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Importance: Falls and fractures are frequent and deleterious to the health of older people. Aspirin has been reported to reduce bone fragility and slow bone loss.
Objective: To determine if daily low-dose aspirin (100 mg) reduces the risk of fractures or serious falls (fall-related hospital presentations) in healthy older men and women.
Design, Setting, and Participants: This substudy of a double-blind, randomized, placebo-controlled trial studied older adult men and women in 16 major sites across southeastern Australia. The ASPREE-FRACTURE substudy was conducted as part of the Australian component of the ASPREE trial. Between 2010 and 2014 healthy (free of cardiovascular disease, dementia or physical disability), community-dwelling volunteers aged 70 years or older were recruited to participate in the ASPREE trial. Potentially eligible participants were identified by medical practitioners and trial personnel and were then sent a letter of invitation to participate. Interested participants were screened for suitability. Eligible participants with medical practitioner authorization and adherent to a 4-week run-in medication trial were randomized. Data were analyzed from October 17, 2019, to August 31, 2022.
Interventions: Participants in the intervention group received a daily dose of oral 100 mg enteric-coated (low-dose) aspirin. The control group received a daily identical enteric-coated placebo tablet.
Main Outcomes and Measures: The primary outcome of ASPREE-FRACTURE was the occurrence of any fracture. The secondary outcome was serious fall resulting in hospital presentation.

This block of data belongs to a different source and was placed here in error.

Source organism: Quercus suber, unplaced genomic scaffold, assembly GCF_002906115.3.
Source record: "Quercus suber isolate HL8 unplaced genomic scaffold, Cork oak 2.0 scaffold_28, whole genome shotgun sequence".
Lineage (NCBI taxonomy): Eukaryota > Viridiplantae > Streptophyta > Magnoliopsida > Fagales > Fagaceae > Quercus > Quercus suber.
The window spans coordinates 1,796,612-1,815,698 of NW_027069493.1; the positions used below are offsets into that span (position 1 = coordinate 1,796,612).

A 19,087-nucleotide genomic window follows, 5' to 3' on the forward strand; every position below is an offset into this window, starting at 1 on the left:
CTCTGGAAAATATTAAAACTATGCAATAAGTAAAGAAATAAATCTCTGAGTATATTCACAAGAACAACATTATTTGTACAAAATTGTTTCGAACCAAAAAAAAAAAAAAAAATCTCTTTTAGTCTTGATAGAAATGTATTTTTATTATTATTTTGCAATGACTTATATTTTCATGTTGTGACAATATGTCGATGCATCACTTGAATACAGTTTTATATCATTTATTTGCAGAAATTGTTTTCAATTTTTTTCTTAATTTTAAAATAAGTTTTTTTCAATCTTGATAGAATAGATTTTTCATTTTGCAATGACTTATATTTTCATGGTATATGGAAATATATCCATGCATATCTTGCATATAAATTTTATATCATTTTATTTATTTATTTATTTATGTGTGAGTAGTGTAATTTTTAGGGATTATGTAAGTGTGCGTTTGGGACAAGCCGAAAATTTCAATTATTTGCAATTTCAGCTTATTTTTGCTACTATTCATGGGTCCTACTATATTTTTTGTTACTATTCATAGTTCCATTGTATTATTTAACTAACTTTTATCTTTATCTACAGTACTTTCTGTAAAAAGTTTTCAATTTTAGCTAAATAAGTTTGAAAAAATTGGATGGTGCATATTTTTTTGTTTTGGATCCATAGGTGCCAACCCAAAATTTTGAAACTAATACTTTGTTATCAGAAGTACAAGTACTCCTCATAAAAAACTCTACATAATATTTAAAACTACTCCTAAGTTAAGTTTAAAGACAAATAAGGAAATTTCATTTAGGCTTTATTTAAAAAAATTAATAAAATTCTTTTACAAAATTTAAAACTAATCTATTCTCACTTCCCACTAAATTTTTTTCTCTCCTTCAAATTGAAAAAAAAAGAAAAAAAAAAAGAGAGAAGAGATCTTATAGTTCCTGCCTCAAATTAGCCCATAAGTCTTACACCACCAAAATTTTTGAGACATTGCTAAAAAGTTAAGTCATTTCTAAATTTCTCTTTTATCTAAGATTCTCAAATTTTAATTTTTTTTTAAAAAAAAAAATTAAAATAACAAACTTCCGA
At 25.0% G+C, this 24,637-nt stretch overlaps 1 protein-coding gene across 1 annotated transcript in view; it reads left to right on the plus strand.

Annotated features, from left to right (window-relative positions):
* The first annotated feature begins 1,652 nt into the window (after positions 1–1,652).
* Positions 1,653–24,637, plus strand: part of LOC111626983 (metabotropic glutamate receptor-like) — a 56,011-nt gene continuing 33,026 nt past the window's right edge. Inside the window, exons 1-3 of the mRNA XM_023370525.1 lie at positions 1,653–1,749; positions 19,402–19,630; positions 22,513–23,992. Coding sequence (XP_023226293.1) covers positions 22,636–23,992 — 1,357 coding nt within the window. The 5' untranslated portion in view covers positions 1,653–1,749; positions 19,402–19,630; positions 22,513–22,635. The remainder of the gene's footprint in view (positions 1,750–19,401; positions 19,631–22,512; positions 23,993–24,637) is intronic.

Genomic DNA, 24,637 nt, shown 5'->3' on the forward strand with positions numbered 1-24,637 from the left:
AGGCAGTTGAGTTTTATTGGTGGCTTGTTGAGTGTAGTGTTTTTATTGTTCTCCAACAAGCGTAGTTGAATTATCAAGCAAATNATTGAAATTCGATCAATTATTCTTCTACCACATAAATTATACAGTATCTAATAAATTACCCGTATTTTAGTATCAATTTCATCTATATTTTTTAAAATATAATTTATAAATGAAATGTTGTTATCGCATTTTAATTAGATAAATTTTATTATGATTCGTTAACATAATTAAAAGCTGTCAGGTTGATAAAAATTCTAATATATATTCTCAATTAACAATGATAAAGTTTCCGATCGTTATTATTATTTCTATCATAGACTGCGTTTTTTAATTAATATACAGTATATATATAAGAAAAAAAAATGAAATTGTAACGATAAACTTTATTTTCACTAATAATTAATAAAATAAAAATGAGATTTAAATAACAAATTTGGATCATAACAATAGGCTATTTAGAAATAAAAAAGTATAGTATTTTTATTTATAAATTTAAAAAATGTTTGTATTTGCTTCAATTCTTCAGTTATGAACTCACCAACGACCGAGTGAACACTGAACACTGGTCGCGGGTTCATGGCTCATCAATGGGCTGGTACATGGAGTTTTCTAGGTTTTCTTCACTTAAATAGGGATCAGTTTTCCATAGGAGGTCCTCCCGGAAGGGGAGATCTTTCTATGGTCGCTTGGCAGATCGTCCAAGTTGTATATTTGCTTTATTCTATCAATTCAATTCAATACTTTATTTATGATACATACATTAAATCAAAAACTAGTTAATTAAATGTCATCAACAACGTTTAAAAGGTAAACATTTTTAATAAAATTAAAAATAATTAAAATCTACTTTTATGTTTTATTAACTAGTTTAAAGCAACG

Results: In total, 16?703 people with a median (IQR) age of 74 (72-78) years were recruited, and 9179 (55.0%) were women. There were 8322 intervention participants and 8381 control participants included in the primary and secondary outcome analysis of 2865 fractures and 1688 serious falls over the median follow-up of 4.6 years. While there was no difference in the risk of first fracture between the intervention and control participants (hazard ratio, 0.97; 95% CI, 0.87-1.06; P = .50), aspirin was associated with a higher risk of serious falls (total falls 884 vs 804; incidence rate ratio, 1.17; 95% CI, 1.03-1.33; P = .01). Results remained unchanged in analyses that adjusted for covariates known to influence fracture and fall risk.
Conclusions and Relevance: In this substudy of a randomized clinical trial, the failure of low-dose aspirin to reduce the risk of fractures while increasing the risk of serious falls adds to evidence that this agent provides little favorable benefit in a healthy, White older adult population.
Trial Registration: This substudy is registered with the Australian New Zealand Clinical Trials Registry (ACTRN12615000347561).
|Family Medicine (FM)/General Practice (GP)|
|General Internal Medicine-Primary Care(US)|
Interesting article outlining further risks of the very commonly prescribed daily aspirin.
No one that I know of in my clinic prescribes aspirin to reduce falls. That being said, this does add to the growing body of evidence that taking daily aspirin without a cardiovascular indication for it probably does more harm than good.
This is a very important article. I am the Medical Examiner for a very large county in the State and review all "accidental" deaths and complete the DCs as such. The number of otherwise healthy older people who die of SDH, complications of hip fractures, or other injuries is rising with all the anti-platelets drugs (including ASA) in use. Patients do not always consider ASA as a drug despite being on other antiplatelets for coronary ischemia or arthritic issues.
An unexpected finding and hard to relate to a causal link path of any sort, making its usefulness fairly questionable. It likely has relevance to researchers looking to investigate the findings, but poor relevance for practice.